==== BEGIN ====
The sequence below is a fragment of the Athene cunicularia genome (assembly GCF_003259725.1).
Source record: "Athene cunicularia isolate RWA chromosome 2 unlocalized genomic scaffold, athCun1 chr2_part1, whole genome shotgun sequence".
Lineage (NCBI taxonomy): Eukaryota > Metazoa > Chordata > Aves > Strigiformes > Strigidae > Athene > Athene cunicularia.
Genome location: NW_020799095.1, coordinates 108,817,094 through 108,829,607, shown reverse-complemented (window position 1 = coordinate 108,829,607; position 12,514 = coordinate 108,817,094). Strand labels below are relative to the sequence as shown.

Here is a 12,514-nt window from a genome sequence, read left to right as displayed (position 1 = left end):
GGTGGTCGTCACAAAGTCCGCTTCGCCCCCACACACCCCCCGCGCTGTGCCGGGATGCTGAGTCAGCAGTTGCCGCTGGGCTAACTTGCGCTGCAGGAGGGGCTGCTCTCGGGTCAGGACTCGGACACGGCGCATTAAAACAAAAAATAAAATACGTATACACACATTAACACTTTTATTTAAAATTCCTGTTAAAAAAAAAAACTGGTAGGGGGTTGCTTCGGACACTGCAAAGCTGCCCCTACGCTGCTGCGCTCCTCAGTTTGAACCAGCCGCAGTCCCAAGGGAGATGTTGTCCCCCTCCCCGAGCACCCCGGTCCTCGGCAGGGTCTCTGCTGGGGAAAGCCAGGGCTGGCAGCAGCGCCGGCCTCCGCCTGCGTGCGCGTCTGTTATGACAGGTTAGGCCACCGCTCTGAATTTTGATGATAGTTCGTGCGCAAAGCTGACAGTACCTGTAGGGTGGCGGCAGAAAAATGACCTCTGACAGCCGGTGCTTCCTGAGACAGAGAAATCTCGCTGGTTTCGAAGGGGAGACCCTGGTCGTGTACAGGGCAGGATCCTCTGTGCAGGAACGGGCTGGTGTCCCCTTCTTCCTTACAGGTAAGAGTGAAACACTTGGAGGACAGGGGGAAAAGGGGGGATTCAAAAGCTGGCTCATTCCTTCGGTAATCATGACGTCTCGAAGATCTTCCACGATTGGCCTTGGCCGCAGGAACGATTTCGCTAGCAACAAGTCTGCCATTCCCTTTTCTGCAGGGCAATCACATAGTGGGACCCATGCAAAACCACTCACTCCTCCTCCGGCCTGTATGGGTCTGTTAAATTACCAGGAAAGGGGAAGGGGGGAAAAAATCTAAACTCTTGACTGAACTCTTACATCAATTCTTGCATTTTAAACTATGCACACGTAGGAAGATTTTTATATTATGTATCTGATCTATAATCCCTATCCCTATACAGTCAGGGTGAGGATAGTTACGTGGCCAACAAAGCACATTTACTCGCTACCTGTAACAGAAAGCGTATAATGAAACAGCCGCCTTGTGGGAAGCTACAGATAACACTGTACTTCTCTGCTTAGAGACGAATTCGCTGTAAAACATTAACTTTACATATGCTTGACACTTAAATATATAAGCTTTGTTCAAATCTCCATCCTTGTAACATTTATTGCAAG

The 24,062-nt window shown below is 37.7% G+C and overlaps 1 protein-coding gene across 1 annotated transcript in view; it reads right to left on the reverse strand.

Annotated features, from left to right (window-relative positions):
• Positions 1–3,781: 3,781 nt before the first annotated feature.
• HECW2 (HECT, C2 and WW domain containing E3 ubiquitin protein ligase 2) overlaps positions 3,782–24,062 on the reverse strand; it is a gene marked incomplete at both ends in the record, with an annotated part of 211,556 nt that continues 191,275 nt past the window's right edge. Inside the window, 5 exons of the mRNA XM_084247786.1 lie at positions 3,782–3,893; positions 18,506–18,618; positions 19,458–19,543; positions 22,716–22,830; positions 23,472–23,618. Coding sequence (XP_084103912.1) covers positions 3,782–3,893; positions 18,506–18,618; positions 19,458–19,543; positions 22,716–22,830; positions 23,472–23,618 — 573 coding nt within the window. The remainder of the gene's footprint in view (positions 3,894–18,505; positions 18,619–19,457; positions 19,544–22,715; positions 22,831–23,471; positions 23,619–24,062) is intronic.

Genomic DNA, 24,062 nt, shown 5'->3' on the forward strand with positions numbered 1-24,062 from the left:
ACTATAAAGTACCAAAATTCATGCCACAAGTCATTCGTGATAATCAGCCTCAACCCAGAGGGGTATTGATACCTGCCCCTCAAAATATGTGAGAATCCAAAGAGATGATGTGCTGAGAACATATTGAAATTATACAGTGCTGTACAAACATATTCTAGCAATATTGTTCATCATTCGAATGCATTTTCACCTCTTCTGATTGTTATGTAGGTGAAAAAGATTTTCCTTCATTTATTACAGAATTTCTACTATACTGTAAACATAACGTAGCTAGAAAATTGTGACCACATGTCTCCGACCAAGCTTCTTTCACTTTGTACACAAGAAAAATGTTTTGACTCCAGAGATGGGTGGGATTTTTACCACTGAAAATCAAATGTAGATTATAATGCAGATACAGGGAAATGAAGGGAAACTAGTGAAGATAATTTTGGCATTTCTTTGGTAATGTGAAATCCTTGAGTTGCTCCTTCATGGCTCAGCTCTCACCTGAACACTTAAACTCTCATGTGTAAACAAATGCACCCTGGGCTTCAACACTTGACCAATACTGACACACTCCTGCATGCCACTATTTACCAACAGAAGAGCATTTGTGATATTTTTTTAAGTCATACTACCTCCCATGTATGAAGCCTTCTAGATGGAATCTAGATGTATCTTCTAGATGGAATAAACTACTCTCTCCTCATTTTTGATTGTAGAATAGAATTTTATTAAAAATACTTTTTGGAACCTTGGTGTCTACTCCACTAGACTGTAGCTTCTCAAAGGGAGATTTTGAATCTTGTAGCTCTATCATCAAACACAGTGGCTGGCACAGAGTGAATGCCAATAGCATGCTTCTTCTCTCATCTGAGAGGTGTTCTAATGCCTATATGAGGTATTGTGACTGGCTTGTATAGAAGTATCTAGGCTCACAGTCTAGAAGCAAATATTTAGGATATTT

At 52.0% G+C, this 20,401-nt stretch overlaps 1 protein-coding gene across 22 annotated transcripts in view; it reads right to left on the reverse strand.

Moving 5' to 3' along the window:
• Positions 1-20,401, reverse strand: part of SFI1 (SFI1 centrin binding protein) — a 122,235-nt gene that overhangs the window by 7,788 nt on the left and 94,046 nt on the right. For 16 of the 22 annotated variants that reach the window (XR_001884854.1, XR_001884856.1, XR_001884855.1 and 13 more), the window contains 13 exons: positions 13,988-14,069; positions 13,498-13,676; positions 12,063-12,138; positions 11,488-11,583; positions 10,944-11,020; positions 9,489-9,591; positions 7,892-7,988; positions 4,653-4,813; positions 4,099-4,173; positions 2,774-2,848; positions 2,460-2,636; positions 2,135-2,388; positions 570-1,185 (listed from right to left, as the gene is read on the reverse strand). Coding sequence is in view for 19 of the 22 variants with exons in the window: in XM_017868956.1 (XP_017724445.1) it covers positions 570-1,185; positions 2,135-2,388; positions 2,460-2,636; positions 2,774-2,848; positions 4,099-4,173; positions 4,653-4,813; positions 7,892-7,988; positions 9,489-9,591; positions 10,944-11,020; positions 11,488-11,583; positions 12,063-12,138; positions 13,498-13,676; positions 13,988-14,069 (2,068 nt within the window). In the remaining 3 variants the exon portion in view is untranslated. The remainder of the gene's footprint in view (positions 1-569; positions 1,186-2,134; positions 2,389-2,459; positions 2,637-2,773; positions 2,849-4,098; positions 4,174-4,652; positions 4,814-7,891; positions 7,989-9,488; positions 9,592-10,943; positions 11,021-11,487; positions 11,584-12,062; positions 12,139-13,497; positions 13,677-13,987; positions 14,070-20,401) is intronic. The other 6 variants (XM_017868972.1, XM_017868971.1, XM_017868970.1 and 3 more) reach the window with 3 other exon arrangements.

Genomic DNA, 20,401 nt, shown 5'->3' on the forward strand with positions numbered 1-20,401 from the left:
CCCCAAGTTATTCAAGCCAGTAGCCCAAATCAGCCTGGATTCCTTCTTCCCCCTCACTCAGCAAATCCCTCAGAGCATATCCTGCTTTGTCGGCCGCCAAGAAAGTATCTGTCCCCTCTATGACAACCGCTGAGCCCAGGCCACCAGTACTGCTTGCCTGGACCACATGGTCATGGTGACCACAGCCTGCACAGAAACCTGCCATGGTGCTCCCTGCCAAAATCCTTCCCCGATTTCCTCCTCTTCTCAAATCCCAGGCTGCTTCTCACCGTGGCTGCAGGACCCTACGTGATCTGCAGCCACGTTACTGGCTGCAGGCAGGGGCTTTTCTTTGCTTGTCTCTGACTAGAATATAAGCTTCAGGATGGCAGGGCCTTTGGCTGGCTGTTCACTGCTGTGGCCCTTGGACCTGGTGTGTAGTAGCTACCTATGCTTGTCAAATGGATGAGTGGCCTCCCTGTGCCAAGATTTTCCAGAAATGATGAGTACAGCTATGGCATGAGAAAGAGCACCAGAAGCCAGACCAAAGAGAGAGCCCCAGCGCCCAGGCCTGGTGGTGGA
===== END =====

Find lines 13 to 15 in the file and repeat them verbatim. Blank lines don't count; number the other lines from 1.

At 52.0% G+C, this 20,401-nt stretch overlaps 1 protein-coding gene across 22 annotated transcripts in view; it reads right to left on the reverse strand.

Moving 5' to 3' along the window:
• Positions 1-20,401, reverse strand: part of SFI1 (SFI1 centrin binding protein) — a 122,235-nt gene that overhangs the window by 7,788 nt on the left and 94,046 nt on the right. For 16 of the 22 annotated variants that reach the window (XR_001884854.1, XR_001884856.1, XR_001884855.1 and 13 more), the window contains 13 exons: positions 13,988-14,069; positions 13,498-13,676; positions 12,063-12,138; positions 11,488-11,583; positions 10,944-11,020; positions 9,489-9,591; positions 7,892-7,988; positions 4,653-4,813; positions 4,099-4,173; positions 2,774-2,848; positions 2,460-2,636; positions 2,135-2,388; positions 570-1,185 (listed from right to left, as the gene is read on the reverse strand). Coding sequence is in view for 19 of the 22 variants with exons in the window: in XM_017868956.1 (XP_017724445.1) it covers positions 570-1,185; positions 2,135-2,388; positions 2,460-2,636; positions 2,774-2,848; positions 4,099-4,173; positions 4,653-4,813; positions 7,892-7,988; positions 9,489-9,591; positions 10,944-11,020; positions 11,488-11,583; positions 12,063-12,138; positions 13,498-13,676; positions 13,988-14,069 (2,068 nt within the window). In the remaining 3 variants the exon portion in view is untranslated. The remainder of the gene's footprint in view (positions 1-569; positions 1,186-2,134; positions 2,389-2,459; positions 2,637-2,773; positions 2,849-4,098; positions 4,174-4,652; positions 4,814-7,891; positions 7,989-9,488; positions 9,592-10,943; positions 11,021-11,487; positions 11,584-12,062; positions 12,139-13,497; positions 13,677-13,987; positions 14,070-20,401) is intronic. The other 6 variants (XM_017868972.1, XM_017868971.1, XM_017868970.1 and 3 more) reach the window with 3 other exon arrangements.